I had a brief marriage in my mid-20’s, no children – thank goodness. When my second marriage was ending, my mid-30’s, I raised the idea of having another child (we had a daughter about eight months old). He was nice, but having our child had shown me that he wasn’t ever going to grow up. I knew I would be a single mom, with little to no support from him, and my feelings for him were gone, but I wanted more children and worried that I might never get another chance. At least this way, my daughter would have a sibling. Given circumstances, we didn’t pursue it, mostly his call, but I didn’t fight it. I was sad about not having more children, but I loved being a mom and always held hope that I might have more or meet someone with children even if I never had more of my own. I thought I might try to adopt on my own someday if life went that way (not underestimating what it might entail).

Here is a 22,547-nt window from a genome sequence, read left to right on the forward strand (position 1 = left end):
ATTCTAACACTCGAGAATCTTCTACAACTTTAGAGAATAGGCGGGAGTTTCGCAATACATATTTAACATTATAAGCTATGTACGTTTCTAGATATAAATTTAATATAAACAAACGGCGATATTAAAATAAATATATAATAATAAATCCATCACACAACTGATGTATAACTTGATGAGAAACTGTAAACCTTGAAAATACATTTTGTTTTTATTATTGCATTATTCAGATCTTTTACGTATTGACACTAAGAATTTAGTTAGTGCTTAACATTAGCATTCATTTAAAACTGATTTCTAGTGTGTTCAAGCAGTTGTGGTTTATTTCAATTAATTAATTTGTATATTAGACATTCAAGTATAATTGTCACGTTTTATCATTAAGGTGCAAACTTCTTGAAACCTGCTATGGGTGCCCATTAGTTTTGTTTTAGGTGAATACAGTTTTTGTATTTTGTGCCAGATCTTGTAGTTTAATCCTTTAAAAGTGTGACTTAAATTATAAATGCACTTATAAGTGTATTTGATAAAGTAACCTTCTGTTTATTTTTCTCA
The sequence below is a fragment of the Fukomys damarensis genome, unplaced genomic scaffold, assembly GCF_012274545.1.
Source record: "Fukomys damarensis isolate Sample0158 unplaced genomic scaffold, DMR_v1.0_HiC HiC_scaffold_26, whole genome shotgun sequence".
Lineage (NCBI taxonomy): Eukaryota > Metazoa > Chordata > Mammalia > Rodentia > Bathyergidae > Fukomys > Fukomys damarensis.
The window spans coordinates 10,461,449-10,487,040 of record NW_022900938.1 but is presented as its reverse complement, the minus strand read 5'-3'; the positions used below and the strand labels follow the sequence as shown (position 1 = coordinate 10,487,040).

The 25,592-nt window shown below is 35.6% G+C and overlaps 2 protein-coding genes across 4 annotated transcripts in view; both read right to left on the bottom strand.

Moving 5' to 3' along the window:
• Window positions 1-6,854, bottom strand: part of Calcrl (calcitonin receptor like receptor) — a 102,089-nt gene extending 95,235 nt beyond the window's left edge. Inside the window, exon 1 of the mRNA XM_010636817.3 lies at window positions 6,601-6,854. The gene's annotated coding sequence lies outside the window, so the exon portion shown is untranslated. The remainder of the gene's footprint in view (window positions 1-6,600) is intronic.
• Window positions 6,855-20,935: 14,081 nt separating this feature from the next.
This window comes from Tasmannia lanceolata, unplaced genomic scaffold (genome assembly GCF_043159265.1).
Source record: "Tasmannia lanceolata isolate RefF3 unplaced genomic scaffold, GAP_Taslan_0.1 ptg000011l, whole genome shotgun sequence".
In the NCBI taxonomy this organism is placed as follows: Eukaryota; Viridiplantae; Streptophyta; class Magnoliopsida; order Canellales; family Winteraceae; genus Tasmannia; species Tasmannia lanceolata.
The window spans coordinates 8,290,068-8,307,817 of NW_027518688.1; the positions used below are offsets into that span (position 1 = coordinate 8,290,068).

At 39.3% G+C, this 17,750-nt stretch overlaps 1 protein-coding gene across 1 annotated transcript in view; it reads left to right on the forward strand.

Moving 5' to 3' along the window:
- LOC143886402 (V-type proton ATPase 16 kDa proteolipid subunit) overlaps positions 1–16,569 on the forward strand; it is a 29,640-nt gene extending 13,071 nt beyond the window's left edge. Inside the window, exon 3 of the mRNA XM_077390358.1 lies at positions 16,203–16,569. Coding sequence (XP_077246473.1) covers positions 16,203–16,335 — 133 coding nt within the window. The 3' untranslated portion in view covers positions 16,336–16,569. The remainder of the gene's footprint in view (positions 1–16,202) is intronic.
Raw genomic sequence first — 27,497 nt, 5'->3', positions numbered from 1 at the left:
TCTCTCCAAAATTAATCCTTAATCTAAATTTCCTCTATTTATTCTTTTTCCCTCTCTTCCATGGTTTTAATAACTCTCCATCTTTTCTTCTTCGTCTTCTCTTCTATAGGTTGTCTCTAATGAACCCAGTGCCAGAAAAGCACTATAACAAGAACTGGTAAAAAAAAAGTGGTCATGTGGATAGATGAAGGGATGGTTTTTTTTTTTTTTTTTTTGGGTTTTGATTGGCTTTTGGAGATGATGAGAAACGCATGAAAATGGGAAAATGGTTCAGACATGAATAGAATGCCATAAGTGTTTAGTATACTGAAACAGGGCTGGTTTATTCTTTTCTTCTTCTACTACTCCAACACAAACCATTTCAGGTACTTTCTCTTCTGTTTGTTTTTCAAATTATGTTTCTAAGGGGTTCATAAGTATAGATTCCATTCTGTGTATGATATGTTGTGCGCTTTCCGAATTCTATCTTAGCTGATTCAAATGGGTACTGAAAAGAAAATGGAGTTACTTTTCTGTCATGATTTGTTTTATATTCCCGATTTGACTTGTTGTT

Years later, friendship with a colleague turned to love. He was older, had an almost grown son, and had raised a few stepchildren over the years. I knew he was perfect for me, but I told him that I wanted more children, so it would be a deal-breaker if he didn’t. I was fortunate he was fine with that. For various reasons, mostly my age (menopause is early in my family), it didn’t happen naturally for us. Even though we were so happy together, years of trying and hoping for more children wore us down, and, at our lowest point, almost broke us up. He thought I was being negative because I wanted to do something aggressive and not just ‘think positive’ or ‘be happy with what we had’ me for the opposite reason. Finally, I said it’s now or never if we want more kids, and we pursued fertility treatment. If he had refused, I don’t think we could have made it. It was that important to me. If it worked, great, if not, at least I would never feel like we didn’t try everything we could. We were blessed with boy/girl twins.